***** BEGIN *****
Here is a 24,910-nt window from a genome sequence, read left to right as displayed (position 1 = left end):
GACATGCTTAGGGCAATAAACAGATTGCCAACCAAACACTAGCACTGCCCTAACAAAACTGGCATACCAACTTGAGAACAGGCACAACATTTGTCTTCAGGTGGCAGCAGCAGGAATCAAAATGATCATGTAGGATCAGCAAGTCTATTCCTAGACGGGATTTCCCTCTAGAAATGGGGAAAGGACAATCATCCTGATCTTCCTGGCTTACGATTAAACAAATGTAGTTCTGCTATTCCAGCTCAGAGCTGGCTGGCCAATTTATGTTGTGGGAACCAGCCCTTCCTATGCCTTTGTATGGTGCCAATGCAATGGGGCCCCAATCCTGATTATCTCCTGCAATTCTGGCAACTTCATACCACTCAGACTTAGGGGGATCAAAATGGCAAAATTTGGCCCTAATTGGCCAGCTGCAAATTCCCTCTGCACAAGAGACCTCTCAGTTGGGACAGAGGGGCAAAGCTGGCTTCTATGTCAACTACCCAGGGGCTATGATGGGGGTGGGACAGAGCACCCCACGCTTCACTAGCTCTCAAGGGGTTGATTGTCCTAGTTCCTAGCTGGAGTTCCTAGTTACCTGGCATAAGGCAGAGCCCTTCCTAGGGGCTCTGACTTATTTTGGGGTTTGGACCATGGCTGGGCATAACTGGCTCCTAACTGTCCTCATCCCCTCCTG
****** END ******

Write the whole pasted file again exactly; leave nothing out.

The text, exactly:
Here is a 24,910-nt window from a genome sequence, read left to right as displayed (position 1 = left end):
GACATGCTTAGGGCAATAAACAGATTGCCAACCAAACACTAGCACTGCCCTAACAAAACTGGCATACCAACTTGAGAACAGGCACAACATTTGTCTTCAGGTGGCAGCAGCAGGAATCAAAATGATCATGTAGGATCAGCAAGTCTATTCCTAGACGGGATTTCCCTCTAGAAATGGGGAAAGGACAATCATCCTGATCTTCCTGGCTTACGATTAAACAAATGTAGTTCTGCTATTCCAGCTCAGAGCTGGCTGGCCAATTTATGTTGTGGGAACCAGCCCTTCCTATGCCTTTGTATGGTGCCAATGCAATGGGGCCCCAATCCTGATTATCTCCTGCAATTCTGGCAACTTCATACCACTCAGACTTAGGGGGATCAAAATGGCAAAATTTGGCCCTAATTGGCCAGCTGCAAATTCCCTCTGCACAAGAGACCTCTCAGTTGGGACAGAGGGGCAAAGCTGGCTTCTATGTCAACTACCCAGGGGCTATGATGGGGGTGGGACAGAGCACCCCACGCTTCACTAGCTCTCAAGGGGTTGATTGTCCTAGTTCCTAGCTGGAGTTCCTAGTTACCTGGCATAAGGCAGAGCCCTTCCTAGGGGCTCTGACTTATTTTGGGGTTTGGACCATGGCTGGGCATAACTGGCTCCTAACTGTCCTCATCCCCTCCTG